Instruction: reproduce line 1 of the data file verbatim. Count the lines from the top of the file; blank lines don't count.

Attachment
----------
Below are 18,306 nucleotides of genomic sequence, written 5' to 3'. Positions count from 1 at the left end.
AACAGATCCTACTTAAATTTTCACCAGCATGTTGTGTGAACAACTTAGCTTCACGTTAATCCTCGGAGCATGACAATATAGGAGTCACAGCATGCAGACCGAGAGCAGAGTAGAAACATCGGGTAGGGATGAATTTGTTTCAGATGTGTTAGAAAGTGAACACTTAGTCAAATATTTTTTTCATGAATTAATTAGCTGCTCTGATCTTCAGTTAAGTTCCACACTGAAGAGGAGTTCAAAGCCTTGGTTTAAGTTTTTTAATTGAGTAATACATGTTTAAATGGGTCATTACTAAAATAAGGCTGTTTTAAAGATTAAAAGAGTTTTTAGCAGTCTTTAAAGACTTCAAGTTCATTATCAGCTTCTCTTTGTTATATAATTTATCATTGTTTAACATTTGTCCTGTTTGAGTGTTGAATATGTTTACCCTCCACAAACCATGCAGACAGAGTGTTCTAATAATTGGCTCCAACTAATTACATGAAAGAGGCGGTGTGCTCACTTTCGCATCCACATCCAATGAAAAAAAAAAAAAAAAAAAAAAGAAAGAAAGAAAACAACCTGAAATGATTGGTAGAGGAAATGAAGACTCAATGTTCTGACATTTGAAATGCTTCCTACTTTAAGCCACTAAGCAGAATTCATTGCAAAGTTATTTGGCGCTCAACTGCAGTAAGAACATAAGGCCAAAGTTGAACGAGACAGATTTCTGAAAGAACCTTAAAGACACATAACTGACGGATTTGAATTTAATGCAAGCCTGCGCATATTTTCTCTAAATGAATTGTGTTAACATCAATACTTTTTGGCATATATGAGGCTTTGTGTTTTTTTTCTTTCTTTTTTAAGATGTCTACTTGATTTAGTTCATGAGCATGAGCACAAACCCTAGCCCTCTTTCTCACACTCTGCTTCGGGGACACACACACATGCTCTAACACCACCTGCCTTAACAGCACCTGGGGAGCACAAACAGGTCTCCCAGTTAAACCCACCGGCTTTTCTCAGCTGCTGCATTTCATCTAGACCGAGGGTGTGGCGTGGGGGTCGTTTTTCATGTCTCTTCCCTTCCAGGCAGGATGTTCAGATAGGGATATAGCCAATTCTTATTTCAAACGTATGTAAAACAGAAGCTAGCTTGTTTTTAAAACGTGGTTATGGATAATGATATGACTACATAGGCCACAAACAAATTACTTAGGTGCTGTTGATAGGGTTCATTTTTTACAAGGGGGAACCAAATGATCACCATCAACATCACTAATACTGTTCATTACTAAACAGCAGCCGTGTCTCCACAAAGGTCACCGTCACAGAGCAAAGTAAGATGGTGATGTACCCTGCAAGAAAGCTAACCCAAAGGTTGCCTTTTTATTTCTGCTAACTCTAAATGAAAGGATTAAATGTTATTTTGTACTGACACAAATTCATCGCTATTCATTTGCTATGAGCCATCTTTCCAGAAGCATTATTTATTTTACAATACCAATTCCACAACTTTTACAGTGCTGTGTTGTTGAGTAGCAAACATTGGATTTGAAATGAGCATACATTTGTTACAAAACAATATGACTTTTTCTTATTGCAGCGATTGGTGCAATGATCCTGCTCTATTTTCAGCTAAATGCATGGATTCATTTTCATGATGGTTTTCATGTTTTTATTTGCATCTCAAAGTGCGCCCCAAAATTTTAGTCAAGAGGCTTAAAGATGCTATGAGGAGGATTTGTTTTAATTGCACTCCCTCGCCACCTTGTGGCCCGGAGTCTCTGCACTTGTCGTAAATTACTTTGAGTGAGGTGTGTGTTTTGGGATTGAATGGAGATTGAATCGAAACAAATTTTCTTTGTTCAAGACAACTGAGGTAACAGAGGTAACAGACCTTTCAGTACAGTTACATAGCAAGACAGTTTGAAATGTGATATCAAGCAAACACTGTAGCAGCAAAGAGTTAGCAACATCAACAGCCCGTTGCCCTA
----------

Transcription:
Below are 18,306 nucleotides of genomic sequence, written 5' to 3'. Positions count from 1 at the left end.